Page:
According to preliminary figures from the local regulator released recently, Norwegian crude oil and natural gas production fell short of government projections in November.
As per the information released by the Norwegian Petroleum Directorate (NPD), Norway produced crude oil on average at 1.74 million barrels per day (bpd) in November. That was slightly less than the crude oil output of 1.749 million bpd in October and 8.7% below the projection of 1.905 million bpd.
Production of natural gas averaged 346.4 million cubic metres per day, 1.8% less than expected by the government and slightly less than in October.
Norway’s production of both natural gas and crude oil is anticipated to rise in the near future. The second phase of the enormous Johan Sverdrup oilfield, which Equinor began pumping oil from last week, will increase production from Western Europe’s largest oil patch by more than 180,000 bpd.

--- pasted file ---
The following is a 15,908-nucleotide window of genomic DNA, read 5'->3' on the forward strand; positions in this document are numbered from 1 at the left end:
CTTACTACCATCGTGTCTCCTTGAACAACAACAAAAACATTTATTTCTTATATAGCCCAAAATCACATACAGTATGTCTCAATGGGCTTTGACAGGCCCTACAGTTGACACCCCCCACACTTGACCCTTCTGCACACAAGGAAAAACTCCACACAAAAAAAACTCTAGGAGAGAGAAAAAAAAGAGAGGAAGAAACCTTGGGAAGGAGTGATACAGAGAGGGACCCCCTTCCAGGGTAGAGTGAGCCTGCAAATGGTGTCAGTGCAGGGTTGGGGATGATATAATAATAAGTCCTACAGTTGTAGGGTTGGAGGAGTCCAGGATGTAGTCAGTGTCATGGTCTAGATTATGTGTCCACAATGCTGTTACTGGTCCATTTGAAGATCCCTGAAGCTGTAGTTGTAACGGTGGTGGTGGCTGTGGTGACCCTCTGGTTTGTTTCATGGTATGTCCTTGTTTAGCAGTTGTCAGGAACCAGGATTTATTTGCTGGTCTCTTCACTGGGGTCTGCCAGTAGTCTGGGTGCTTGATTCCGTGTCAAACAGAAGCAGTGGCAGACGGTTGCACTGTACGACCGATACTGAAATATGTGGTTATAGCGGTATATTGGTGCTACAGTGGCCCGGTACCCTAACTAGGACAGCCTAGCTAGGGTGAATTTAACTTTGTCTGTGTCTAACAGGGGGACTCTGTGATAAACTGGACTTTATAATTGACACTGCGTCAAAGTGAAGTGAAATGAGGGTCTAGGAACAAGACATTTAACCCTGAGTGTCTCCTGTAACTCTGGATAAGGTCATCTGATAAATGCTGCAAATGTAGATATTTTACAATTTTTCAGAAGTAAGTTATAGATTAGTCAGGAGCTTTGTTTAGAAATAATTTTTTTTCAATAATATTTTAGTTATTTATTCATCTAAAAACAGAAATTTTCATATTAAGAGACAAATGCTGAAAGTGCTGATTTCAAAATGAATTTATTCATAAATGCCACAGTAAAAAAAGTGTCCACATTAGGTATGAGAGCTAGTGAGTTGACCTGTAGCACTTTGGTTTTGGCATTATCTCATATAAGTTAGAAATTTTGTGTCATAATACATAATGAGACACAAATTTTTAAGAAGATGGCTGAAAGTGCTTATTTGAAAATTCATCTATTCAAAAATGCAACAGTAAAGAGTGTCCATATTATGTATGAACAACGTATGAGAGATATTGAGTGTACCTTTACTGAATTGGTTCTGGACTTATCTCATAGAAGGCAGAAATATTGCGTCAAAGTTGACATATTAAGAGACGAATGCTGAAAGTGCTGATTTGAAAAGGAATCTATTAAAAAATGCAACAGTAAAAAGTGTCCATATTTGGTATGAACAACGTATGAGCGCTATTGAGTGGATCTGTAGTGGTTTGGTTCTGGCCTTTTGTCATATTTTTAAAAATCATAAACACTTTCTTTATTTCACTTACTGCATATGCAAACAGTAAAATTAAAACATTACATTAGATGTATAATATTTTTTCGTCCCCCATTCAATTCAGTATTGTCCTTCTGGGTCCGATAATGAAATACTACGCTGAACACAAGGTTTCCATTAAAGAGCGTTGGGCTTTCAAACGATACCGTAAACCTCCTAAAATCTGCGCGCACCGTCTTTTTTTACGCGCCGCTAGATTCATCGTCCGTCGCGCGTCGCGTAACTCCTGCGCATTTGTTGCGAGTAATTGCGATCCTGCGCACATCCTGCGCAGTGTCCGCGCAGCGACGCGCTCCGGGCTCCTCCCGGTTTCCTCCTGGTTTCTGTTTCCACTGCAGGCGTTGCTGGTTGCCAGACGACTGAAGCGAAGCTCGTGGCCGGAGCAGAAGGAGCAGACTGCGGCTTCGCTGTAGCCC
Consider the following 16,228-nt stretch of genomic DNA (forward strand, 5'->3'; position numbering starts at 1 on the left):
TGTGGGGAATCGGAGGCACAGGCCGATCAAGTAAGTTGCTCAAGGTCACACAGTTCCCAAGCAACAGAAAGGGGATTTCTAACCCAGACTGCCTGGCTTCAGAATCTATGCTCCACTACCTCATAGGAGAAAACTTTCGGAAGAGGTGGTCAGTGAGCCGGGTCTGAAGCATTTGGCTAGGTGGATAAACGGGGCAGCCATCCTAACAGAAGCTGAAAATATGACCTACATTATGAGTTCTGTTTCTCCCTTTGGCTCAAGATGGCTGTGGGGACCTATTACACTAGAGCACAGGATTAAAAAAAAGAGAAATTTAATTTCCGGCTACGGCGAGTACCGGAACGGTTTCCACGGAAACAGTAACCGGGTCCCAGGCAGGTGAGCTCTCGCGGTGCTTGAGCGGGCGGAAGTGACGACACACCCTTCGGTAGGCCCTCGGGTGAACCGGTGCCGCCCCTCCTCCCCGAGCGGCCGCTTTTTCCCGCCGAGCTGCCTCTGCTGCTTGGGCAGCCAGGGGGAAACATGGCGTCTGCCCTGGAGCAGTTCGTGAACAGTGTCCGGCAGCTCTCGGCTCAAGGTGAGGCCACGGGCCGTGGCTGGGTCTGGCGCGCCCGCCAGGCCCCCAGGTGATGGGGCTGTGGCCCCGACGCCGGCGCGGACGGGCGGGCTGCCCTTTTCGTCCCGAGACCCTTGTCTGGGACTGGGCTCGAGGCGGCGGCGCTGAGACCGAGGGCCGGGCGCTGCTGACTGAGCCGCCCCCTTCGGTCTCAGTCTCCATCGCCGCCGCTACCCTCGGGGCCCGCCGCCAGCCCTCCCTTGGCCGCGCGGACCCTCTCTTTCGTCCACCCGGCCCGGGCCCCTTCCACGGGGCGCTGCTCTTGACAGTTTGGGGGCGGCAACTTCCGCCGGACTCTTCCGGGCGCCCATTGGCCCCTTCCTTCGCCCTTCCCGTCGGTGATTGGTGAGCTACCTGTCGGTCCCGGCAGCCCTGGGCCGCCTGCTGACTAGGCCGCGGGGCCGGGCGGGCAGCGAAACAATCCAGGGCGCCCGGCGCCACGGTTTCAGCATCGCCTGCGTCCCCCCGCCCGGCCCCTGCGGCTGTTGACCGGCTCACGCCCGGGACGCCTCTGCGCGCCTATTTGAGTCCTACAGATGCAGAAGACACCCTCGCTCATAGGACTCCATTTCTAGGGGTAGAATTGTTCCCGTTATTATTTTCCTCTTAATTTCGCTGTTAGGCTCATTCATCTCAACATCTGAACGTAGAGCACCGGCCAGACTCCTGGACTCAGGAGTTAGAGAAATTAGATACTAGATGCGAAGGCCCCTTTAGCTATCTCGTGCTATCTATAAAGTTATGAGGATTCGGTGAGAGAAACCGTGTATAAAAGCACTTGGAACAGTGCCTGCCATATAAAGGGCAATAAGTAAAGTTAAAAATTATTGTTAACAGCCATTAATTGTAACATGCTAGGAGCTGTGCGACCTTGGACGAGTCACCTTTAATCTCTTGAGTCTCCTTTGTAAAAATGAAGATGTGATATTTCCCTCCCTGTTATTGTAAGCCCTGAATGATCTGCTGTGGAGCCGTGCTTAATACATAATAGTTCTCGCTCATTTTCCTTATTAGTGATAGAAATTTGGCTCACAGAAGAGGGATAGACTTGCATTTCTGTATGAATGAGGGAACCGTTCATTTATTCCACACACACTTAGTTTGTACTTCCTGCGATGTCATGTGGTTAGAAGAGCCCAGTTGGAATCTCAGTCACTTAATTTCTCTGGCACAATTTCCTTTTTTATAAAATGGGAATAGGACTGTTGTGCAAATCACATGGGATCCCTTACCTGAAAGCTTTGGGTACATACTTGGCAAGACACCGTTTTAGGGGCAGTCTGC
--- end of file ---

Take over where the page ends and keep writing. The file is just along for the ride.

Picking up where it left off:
The majority of the volumes will be delivered to Europe in the current market environment, according to Geir Tungesvik, executive vice president of Projects, Drilling & Procurement at Equinor. Johan Sverdrup accounts for substantial and crucial energy deliveries, Tungesvik added.
Johan Sverdrup currently produces 535,000 bpd, and when Johan Sverdrup 2 is fully operational, the massive oilfield will generate 720,000 bpd.
According to Equinor, Johan Sverdrup alone may be able to supply 6-7% of the daily oil consumption in Europe at the current rate of production. For the EU, which must substitute 500,000 bpd or perhaps more of seaborne purchases of Russian crude oil now that the EU prohibition on imports by sea has taken effect, the increased supply from Johan Sverdrup, the majority of which will go to Europe, is great news.
According to official projections released earlier this year, natural gas output in Norway, which now provides 25% of the gas used in the EU and the UK, is anticipated to increase by 8% in 2022 compared to 2021.
Norway’s authorities granted bids from operators to increase production from several active gas fields this summer to enable increased gas production as its important allies, the EU and the UK, rushed to secure supplies of gas before the winter.